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— Anti-Corruption News Story Curated by Anti-Corruption Digest International Risk & Compliance News

The 40-year-old Russian is inside a jail cell in France, where prosecutors argue he is responsible for a vast criminal enterprise.

His problems do not end there: US prosecutors want to extradite him to face criminal charges, while New Zealand police have frozen $130 million of his assets.

The Australian Federal Police are on his tail too.

That is because Mr Vinnik allegedly transferred nearly $100 million through Australia with the help of the Commonwealth Bank, to potentially launder the proceeds of crime.

A ‘breeding ground’ for hackers, fraudsters and public corruption

Mr Vinnik allegedly operated one of the world’s most popular digital currency exchange sites.

Known as BTC-e, the site allowed users to exchange real currency for Bitcoin.

And it offered members — who traded under pseudonyms like CocaineCowboys, ISIS and hacker4hire — near-total anonymity.

The company behind the website was registered in Seychelles — a known money-laundering haven — where people set up shell companies, and hide behind them to protect their identities.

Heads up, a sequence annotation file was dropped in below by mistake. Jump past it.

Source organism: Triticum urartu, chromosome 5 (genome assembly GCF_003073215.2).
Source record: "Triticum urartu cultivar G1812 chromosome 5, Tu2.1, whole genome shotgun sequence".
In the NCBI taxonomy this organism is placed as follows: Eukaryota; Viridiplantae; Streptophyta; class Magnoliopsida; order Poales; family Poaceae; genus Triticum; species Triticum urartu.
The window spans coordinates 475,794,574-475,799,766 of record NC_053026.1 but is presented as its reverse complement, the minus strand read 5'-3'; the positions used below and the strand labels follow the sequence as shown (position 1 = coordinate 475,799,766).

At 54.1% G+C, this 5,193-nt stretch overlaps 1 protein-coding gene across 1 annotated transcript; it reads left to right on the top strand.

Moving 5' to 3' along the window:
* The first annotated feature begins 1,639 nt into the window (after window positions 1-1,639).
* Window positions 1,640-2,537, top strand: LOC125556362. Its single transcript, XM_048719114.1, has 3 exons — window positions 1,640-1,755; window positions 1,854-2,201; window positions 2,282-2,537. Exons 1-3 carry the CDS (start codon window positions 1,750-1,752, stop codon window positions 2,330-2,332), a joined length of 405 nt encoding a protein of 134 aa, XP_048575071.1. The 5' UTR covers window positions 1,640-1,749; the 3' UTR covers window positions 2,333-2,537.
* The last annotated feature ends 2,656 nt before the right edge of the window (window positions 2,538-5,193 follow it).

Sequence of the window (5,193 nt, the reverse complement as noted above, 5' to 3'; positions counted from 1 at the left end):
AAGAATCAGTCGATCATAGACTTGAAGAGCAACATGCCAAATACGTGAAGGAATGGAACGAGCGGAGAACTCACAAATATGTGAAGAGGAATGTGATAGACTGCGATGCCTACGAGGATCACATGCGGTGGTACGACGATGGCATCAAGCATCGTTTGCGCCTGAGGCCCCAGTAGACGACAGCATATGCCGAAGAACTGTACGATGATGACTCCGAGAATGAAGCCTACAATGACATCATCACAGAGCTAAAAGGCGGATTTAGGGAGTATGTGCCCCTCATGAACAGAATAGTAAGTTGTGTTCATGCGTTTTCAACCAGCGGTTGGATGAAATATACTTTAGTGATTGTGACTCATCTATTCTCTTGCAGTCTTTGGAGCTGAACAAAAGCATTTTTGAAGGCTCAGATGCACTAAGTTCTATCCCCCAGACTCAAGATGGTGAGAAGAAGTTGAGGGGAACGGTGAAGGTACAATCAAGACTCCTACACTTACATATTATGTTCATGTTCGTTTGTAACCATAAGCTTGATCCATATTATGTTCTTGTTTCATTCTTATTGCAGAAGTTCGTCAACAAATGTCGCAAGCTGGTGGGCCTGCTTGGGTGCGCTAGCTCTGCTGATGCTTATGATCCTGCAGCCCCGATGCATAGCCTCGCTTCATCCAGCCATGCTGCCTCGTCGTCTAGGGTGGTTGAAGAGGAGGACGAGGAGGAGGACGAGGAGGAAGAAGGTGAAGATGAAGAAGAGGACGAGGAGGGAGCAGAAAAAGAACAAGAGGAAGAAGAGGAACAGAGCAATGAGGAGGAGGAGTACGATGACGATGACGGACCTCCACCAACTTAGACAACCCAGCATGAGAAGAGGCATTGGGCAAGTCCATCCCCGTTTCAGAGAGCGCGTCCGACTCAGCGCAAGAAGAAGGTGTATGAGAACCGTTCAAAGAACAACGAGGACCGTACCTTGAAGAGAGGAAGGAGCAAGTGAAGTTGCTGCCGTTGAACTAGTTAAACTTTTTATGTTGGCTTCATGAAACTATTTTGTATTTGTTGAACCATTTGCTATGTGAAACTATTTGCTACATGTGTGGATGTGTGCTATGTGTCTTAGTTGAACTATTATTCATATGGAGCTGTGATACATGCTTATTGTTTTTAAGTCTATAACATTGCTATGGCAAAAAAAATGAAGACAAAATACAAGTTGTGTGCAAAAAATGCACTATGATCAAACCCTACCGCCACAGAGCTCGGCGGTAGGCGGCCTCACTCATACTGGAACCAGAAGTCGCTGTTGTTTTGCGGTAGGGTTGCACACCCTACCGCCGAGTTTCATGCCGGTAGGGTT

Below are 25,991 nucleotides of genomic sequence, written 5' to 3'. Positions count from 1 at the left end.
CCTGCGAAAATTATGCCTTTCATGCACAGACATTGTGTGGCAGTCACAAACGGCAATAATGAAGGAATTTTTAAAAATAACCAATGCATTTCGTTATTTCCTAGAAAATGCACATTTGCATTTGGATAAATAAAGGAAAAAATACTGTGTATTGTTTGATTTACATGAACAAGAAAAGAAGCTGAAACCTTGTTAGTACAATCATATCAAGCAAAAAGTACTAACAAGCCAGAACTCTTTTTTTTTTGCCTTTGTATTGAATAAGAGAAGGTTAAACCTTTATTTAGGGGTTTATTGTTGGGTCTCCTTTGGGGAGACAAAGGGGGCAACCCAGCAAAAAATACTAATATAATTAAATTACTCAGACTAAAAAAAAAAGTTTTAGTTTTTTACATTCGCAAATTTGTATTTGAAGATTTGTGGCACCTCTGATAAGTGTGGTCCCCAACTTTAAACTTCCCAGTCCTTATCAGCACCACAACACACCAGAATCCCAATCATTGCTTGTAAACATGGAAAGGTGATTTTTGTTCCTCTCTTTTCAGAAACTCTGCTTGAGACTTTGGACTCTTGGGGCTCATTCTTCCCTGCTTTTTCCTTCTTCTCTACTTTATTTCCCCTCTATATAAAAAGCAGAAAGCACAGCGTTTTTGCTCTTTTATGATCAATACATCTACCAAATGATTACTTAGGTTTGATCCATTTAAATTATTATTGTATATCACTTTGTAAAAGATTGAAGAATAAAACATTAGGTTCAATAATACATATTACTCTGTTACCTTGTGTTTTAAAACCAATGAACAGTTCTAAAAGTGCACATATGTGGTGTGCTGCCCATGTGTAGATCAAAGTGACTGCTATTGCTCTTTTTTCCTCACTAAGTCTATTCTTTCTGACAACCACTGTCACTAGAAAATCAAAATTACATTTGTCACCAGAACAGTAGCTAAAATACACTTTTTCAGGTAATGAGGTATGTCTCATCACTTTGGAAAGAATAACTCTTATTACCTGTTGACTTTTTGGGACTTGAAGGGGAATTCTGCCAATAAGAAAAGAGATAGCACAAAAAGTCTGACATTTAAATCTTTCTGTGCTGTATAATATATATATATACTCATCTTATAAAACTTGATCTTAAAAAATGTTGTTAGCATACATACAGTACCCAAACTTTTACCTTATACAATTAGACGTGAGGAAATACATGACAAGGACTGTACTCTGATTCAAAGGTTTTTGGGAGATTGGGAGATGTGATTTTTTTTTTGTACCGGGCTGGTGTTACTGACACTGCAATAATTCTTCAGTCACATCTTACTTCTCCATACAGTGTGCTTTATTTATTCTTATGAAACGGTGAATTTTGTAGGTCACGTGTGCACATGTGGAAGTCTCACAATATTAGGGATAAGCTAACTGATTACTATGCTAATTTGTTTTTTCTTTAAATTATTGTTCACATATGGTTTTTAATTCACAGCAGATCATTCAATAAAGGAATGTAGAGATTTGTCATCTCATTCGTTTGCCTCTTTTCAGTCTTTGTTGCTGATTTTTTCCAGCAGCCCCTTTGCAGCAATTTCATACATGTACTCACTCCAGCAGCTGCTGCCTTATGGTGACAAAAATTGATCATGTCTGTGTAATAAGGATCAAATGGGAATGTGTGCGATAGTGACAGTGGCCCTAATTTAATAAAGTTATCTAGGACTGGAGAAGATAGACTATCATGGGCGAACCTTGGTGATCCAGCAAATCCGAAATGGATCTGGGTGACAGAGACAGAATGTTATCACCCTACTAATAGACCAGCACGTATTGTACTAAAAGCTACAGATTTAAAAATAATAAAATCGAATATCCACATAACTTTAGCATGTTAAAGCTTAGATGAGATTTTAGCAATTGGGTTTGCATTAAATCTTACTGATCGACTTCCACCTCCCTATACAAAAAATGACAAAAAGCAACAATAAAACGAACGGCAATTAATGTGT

American prosecutors argue BTC-e was a breeding ground for hackers, fraudsters, identity-theft scams, public corruption and drug trafficking.

But there’s a further twist.

Remember how the Mueller investigation found Russian operatives were responsible for hacking the Democratic National Committee, which led to internal Clinton campaign emails getting leaked two days before the 2016 election?

Later analysis showed those Russian hackers paid for their operations using BTC-e, the service American prosecutors claim Mr Vinnik controlled.

How the criminal enterprise unravelled

About a month after Donald Trump was elected president, an analyst for the British bank Barclays began looking at the transactions coming in and out of BTC-e.

The analyst was so concerned by what they’d found, the bank sent a Suspicious Activity Report to the US Treasury’s intelligence division.

“BTC-e also has a high volume of dark web and Tor market activity and mixing activity — a service used to mask and hide the ultimate source of Bitcoin to make them harder to trace,” the analyst stated.

Meanwhile, an FBI investigation into the Bitcoin exchange was gathering pace.

On the morning of July 25, 2017, BTC-e users woke up, turned on their computers, and were met with a stark message.

 

 

Source: How the Commonwealth Bank helped a Bitcoin fraud suspect accused of laundering billions – ABC News







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